Relative Supply Risk Index

The Crustal Abundance, Reserve Base Distribution, Production Concentration and Governance Factor scores are summed and then divided by 2, to provide an overall Relative Supply Risk Index.

Supply Risk

 
Scarcity factor Unknown
Country with largest reserve base Unknown
Crustal abundance (ppm) Unknown
Leading producer Unknown
Reserve base distribution (%) n/a
Production concentration (%) Unknown
Total governance factor(production) Unknown
Top 3 countries (mined)
  • Unknown
Top 3 countries (production)
  • Unknown
 

Oxidation states/ Isotopes


Key for Isotopes


Half Life
  y years
  d days
  h hours
  m minutes
  s seconds
Mode of decay
  α alpha particle emission
  β negative beta (electron) emission
  β+ positron emission
  EC orbital electron capture
  sf spontaneous fission
  ββ double beta emission
  ECEC double orbital electron capture

Terminology


Common Oxidation states
The oxidation state of an atom is a measure of the degree of oxidation of an atom. It is defined as being the charge that an atom would have if all bonds were ionic. Free atoms have an oxidation state of 0, and the sum of oxidation numbers within a substance must equal the overall charge.


Important Oxidation states
The most common oxidation states of an element in its compounds.


Isotopes
Elements are defined by the number of protons in its centre (nucleus), whilst the number of neutrons present can vary. The variations in the number of neutrons will create elements of different mass which are known as isotopes.

Oxidation States / Isotopes

 
Common oxidation states 5, 4, 3, 2, -3
Isotopes Isotope Atomic mass Natural abundance (%) Half life Mode of decay
  14N 14.003 99.636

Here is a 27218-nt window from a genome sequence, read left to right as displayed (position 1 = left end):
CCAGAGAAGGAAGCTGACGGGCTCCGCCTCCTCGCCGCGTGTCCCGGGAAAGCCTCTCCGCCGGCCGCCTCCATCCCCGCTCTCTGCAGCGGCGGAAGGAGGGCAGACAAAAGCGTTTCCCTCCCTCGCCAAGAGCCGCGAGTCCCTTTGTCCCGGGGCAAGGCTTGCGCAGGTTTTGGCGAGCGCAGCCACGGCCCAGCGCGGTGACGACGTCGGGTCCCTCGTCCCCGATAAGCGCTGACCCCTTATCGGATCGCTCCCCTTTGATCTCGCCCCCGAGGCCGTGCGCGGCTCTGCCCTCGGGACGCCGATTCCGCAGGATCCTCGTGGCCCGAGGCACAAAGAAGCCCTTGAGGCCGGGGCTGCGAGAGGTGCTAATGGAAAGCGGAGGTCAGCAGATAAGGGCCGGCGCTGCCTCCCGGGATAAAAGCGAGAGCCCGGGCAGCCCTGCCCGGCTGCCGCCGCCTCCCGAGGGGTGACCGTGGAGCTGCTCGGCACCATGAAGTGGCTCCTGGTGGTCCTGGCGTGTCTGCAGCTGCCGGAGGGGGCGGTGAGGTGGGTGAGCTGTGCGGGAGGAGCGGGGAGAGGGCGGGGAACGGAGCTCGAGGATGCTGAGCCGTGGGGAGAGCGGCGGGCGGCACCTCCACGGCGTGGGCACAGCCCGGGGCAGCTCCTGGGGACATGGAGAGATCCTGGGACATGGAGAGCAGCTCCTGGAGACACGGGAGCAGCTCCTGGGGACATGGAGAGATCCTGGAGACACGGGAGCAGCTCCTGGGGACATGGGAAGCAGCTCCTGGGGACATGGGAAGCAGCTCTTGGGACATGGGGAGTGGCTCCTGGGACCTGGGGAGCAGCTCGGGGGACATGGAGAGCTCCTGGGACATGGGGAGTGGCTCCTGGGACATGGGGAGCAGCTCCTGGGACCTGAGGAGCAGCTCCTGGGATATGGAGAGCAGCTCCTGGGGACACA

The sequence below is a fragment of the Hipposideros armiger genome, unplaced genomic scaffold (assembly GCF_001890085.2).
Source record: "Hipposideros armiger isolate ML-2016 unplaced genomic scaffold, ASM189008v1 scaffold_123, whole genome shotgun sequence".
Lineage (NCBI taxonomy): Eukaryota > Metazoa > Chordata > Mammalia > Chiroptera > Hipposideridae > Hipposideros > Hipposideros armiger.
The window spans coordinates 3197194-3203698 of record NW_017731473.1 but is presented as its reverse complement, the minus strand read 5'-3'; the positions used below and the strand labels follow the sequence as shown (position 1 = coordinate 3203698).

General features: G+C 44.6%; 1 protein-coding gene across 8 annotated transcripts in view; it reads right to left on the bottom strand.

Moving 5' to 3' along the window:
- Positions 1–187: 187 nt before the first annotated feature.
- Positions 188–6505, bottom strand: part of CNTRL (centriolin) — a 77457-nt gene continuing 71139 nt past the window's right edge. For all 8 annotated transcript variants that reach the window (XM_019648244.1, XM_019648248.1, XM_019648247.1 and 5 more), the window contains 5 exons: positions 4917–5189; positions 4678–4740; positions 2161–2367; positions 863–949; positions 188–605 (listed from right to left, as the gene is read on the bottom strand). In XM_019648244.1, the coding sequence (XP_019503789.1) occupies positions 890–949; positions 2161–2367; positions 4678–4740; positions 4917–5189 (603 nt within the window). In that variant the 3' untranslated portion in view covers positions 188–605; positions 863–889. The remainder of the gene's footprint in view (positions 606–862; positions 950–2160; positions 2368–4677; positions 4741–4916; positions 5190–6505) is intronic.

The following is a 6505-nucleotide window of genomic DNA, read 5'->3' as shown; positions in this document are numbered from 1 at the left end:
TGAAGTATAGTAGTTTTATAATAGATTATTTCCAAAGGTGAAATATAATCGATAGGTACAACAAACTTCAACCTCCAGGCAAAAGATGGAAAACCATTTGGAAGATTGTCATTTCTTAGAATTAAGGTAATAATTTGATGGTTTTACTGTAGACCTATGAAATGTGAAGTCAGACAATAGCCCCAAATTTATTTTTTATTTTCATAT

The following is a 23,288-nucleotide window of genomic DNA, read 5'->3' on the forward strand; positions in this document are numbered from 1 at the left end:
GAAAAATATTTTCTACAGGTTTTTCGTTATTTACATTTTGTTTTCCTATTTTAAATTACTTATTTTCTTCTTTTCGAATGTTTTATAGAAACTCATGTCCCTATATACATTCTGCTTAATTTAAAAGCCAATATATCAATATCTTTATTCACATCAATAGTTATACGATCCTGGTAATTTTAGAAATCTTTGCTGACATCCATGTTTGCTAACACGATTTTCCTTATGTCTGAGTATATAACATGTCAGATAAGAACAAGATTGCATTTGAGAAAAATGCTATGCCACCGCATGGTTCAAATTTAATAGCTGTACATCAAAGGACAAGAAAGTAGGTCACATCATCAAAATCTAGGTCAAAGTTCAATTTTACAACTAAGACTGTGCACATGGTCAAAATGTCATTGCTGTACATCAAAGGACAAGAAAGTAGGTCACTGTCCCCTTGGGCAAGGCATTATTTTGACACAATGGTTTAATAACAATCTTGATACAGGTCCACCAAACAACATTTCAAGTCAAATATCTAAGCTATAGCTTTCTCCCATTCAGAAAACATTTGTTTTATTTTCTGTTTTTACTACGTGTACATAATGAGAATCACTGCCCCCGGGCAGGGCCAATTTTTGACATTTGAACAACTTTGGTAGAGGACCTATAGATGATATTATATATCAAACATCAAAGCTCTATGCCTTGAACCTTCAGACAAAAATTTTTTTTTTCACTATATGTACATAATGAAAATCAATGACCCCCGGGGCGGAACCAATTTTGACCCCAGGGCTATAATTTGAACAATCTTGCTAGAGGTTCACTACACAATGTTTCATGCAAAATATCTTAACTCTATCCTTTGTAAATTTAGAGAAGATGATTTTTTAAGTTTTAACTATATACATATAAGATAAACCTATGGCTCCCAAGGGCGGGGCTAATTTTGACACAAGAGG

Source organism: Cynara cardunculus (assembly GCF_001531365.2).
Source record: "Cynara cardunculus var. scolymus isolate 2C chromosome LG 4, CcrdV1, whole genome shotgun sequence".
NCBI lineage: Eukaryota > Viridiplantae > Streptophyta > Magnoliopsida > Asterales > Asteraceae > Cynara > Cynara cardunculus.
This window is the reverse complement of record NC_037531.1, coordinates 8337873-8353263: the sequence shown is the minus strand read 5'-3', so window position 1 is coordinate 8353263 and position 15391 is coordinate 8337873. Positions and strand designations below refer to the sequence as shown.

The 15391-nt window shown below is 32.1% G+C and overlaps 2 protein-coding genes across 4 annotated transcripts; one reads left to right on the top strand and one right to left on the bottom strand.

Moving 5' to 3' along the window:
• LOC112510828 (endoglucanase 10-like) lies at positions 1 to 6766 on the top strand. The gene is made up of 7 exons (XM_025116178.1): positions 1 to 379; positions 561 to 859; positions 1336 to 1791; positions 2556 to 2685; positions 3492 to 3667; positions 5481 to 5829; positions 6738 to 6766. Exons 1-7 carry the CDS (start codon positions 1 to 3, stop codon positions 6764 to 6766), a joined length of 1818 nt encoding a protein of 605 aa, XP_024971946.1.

15N 15 0.364
 

Pressure and Temperature - Advanced Terminology


Molar Heat Capacity (J mol-1 K-1)

Molar heat capacity is the energy required to heat a mole of a substance by 1 K.


Young's modulus (GPa)

Young's modulus is a measure of the stiffness of a substance, that is, it provides a measure of how difficult it is to extend a material, with a value given by the ratio of tensile strength to tensile strain.


Shear modulus (GPa)

The shear modulus of a material is a measure of how difficult it is to deform a material, and is given by the ratio of the shear stress to the shear strain.


Bulk modulus (GPa)

The bulk modulus is a measure of how difficult to compress a substance. Given by the ratio of the pressure on a body to the fractional decrease in volume.


Vapour Pressure (Pa)

Vapour pressure is the measure of the propensity of a substance to evaporate. It is defined as the equilibrium pressure exerted by the gas produced above a substance in a closed system.

Pressure / Temperature - Advanced

 
Molar heat capacity
(J mol-1 K-1)
29.124 Young's modulus (GPa) Unknown
Shear modulus (GPa) Unknown Bulk modulus (GPa) Unknown
Vapour pressure  
Temperature (K)
400 600 800 1000 1200 1400 1600 1800 2000 2200 2400
Pressure (Pa)
- - - - - - - - - - -
  Help text not available for this section currently

History

Nitrogen in the form of ammonium chloride, NH4Cl, was known to the alchemists as sal ammonia. It was manufactured in Egypt by heating a mixture of dung, salt and urine. Nitrogen gas itself was obtained in the 1760s by both Henry Cavendish and Joseph Priestley and they did this by removing the oxygen from air. They noted it extinguished a lighted candle and that a mouse breathing it would soon die. Neither man deduced that it was an element. The first person to suggest this was a young student Daniel Rutherford in his doctorate thesis of September 1772 at Edinburgh, Scotland.